What social movement do you most admire?

Dharma Punx.

What natural gift would you most like to possess?

To dance like Bojangles.

How would you like to die?

Old, happy and singing a song.

What is your present state of mind?

Mithered.

What is your biggest pet peeve?

Bureaucracy in arts.

Which fault in others do you most easily tolerate?

Limited musical ability.

Which fault in yourself do you most easily tolerate?

Limited musical ability.

What is your motto?

The mind creates the abyss, the heart crosses it.

(SK)

Interview with Dorian Lynskey

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Dorian Lynskey is a music writer for The Guardian, and over the years has contributed to publications such as Word and Blender. His book 33 Revolutions Per Minute: A History of Protest Songs was published by Faber in 2011. He will be appearing at Liberty Hall on Saturday (8.30pm).

SK: 33 Revolutions Per Minute is a great book. How long had the idea been clattering around your head, and did you find it a difficult book to write?

DL: In 2004-5 I covered political music stories in Kenya, Israel and Ukraine, which gave me the idea to write a book about protest songs around the world today but I couldn’t find a publisher. One publisher, however, suggested he’d like to read a history of protest songs. At first that seemed way too big a topic – and it’s still a big book – but one day the 33 Revolutions idea popped into my head as a way of organising the material and making it accessible both for the reader and for me as a writer. For me music is inextricably linked with my political awakening at the age of 16 so I loved the idea of exploring how songs introduce listeners to political ideas and events, and I realised that the book could serve the same purpose. It’s not just about the records but the historical context.

SK: Its sweep is huge, but it must have been a painstaking editing process, surely you could have had a second, and third volume?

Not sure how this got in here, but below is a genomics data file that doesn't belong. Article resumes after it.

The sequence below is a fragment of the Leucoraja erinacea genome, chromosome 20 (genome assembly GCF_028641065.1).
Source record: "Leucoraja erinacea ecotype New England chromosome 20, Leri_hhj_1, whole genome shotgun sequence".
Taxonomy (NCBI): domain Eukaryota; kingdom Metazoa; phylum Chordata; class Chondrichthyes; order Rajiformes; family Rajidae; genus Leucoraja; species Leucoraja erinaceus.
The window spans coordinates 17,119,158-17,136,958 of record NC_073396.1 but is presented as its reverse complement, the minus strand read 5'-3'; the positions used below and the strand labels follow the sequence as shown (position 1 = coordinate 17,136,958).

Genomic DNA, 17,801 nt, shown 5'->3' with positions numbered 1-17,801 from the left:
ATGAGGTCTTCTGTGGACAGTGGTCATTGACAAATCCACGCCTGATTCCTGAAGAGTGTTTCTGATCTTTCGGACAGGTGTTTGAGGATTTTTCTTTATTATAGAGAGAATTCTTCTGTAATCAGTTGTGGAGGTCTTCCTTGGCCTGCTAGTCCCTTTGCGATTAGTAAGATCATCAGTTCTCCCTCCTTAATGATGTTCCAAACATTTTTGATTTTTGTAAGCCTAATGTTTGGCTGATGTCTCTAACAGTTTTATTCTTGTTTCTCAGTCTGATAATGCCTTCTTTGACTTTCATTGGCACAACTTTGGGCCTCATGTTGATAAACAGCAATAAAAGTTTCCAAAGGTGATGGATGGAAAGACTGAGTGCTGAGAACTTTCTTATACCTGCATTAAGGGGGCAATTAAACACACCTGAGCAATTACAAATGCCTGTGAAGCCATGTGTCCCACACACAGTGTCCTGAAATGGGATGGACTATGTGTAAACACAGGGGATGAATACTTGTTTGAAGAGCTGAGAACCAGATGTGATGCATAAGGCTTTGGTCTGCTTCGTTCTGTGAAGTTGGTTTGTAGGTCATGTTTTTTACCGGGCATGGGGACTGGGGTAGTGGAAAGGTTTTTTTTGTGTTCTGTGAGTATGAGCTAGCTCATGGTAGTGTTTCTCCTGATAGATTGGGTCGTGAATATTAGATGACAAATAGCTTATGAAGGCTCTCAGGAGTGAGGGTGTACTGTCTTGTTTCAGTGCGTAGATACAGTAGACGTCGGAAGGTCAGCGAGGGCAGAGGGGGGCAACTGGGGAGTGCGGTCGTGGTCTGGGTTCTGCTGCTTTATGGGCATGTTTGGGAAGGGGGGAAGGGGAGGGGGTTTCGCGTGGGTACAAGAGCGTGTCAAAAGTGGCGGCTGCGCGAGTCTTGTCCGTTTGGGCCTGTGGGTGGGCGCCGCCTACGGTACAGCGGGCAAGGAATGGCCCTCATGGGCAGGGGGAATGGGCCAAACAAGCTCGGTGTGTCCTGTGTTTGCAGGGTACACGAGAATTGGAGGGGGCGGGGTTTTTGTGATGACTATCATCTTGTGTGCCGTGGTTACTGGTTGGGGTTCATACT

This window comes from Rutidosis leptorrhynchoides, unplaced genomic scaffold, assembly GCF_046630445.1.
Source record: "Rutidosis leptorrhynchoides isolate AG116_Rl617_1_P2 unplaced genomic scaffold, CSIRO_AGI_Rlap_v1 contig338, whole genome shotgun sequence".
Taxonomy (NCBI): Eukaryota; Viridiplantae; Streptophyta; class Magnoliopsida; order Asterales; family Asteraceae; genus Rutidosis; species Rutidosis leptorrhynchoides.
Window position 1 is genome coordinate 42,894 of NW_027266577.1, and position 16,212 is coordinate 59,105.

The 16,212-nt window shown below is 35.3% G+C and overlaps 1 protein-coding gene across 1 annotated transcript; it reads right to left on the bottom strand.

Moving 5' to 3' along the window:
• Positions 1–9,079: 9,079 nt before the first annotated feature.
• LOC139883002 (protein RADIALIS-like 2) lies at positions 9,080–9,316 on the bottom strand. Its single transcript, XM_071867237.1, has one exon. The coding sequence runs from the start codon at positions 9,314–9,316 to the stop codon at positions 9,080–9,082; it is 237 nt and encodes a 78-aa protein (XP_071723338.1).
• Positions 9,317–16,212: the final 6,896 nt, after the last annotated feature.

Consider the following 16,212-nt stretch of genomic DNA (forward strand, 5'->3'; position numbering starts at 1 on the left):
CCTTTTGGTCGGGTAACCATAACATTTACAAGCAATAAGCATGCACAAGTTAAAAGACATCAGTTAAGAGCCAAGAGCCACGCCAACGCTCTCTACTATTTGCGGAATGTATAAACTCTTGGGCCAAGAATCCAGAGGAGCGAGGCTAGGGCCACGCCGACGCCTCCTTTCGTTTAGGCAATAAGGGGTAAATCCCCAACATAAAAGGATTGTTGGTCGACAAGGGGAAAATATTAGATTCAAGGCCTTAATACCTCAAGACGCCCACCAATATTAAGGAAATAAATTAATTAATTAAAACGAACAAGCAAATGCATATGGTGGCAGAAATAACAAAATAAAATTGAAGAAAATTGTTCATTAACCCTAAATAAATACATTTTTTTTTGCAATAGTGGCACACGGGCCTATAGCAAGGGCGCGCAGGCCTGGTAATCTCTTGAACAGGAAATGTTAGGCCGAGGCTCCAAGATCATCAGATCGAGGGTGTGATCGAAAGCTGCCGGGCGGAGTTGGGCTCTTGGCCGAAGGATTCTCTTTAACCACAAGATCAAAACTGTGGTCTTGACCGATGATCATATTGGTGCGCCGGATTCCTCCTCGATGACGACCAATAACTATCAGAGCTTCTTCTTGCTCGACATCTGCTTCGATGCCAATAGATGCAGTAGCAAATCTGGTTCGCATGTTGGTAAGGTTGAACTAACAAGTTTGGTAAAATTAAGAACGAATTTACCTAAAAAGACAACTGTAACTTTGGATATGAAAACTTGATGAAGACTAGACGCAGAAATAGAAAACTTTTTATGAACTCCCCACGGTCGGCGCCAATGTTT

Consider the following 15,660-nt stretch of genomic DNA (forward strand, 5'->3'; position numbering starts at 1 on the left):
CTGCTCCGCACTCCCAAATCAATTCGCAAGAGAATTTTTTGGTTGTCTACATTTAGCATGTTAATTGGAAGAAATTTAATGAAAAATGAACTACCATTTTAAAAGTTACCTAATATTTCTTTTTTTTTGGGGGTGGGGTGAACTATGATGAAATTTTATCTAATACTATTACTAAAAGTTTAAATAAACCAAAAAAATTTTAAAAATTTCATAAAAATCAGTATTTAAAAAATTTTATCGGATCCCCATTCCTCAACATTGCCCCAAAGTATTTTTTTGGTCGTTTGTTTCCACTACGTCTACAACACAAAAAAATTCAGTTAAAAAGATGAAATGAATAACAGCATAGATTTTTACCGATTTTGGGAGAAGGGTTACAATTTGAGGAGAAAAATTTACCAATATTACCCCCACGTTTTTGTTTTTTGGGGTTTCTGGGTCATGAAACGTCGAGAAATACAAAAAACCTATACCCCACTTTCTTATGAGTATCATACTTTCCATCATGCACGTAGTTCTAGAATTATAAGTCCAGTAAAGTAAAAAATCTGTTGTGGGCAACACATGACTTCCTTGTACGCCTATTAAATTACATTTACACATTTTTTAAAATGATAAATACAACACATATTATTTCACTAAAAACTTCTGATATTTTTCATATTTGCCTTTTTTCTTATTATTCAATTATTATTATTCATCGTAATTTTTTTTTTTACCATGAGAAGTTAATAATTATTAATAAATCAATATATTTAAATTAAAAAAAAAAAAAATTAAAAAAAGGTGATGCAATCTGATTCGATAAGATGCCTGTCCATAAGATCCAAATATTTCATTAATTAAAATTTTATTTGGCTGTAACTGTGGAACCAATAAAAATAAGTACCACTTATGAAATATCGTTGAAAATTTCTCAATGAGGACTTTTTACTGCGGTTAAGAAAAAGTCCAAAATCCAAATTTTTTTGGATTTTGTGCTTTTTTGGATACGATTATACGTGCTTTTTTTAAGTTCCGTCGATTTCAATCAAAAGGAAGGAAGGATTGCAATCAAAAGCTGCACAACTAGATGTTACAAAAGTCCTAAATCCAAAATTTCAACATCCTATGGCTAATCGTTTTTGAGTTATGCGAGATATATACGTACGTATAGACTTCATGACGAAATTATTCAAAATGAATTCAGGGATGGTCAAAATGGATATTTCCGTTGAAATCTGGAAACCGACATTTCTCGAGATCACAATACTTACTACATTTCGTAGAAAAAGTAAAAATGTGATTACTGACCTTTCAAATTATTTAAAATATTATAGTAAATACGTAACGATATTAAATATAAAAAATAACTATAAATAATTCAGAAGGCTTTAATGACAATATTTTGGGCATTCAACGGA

DL: It was surprisingly easy to choose the 33 songs, although I do now wish I’d been able to deal with feminism in music prior to Riot Grrrl, and perhaps Irish music. Other than that, it felt I was able to cover what I wanted to without making it too diffuse. But the first draft was about 50,000 words longer and cutting that material was hard. But then who wants to read a 1000+ pages? [I do – SK]

SK:How did your love of music begin, and were you quite acutely aware, for example, as a teenager, at the radiant, and sometimes strained relationship between politics and music?

DL:The first song I was ever obsessed with was Rent by Pet Shop Boys when I was 13. It can’t quite explain why – it just flicked a switch that turned ordinary curiosity about the Top 40 into a lifelong passion. Then when I was 16 and thinking more about politics I had Public Enemy, Ice Cube, New Model Army, etc – a little later there was Riot Grrrl and Rage Against the Machine. It always felt to me that music was a great gateway into other things, including politics. While writing the book I was reminded that the first time I grasped the concept of nuclear war was while listening to the 12″ of Two Tribes by Frankie Goes to Hollywood. That’s a pretty heavy revelation to get from a pop song, let alone one that was number one for nine weeks. I think lots of people have that experience, whether it’s hearing about apartheid through Free Nelson Mandela or racial politics in the US via hip hop. It didn’t seem problematic to me then – it just felt like one of the things pop music can do. I think it’s a shame that younger listeners don’t have as many mainstream artists who can make them excited about politics and dissent.

SK:Folk music has always harnessed protest, and the oral tradition handed down, honouring stories that have gone before, but which remain topical. There are so many different kinds of protests, and preoccupations within protest  – is that what you have found with your research?

DL: That’s a very broad question but yes, it’s the variety that keeps it interesting. Some songs are great because they’re so specific and describe a particular person or incident, but other are equally great because they’re vague and universally applicable.

SK: Hip-hop harnessed my imagination quite early on, and I am still drawn to it, the love of language, the verve. Do you think it has gone away from its early touchstone of social change, and a restless kind of need to speak about what is genuinely happening on the streets?

DL: Well hip hop started off “stupid” so to speak with Rappers Delight, didn’t touch on politics until The Message, and only really had a big political phase circa 1988-92. I think that’s the period that people get nostalgic about, and not just because the music was great. It’s tempting to fetishise the “sound of the streets” and want it to be socially conscious but there were factors at play, from the popularity of the Nation of Islam to old-fashioned bandwagon-jumping, that don’t exist now. Even Mos Def and Talib Kweli, when they first arrived, were marginal by comparison. You can still find political lyrics coming from artists as big as Jay-Z, Kanye and Lil Wayne but they’re not central to their identity in the same way they were to Public Enemy. But there are ways of exploring moral complexity and social problems without self-identifying as political. I think Kendrick Lamar’s last album engages with the problems of growing up poor and tempted by a life of crime with far more elegance and empathy than NWA ever did – he just doesn’t have a song like Fuck Tha Police to rally around.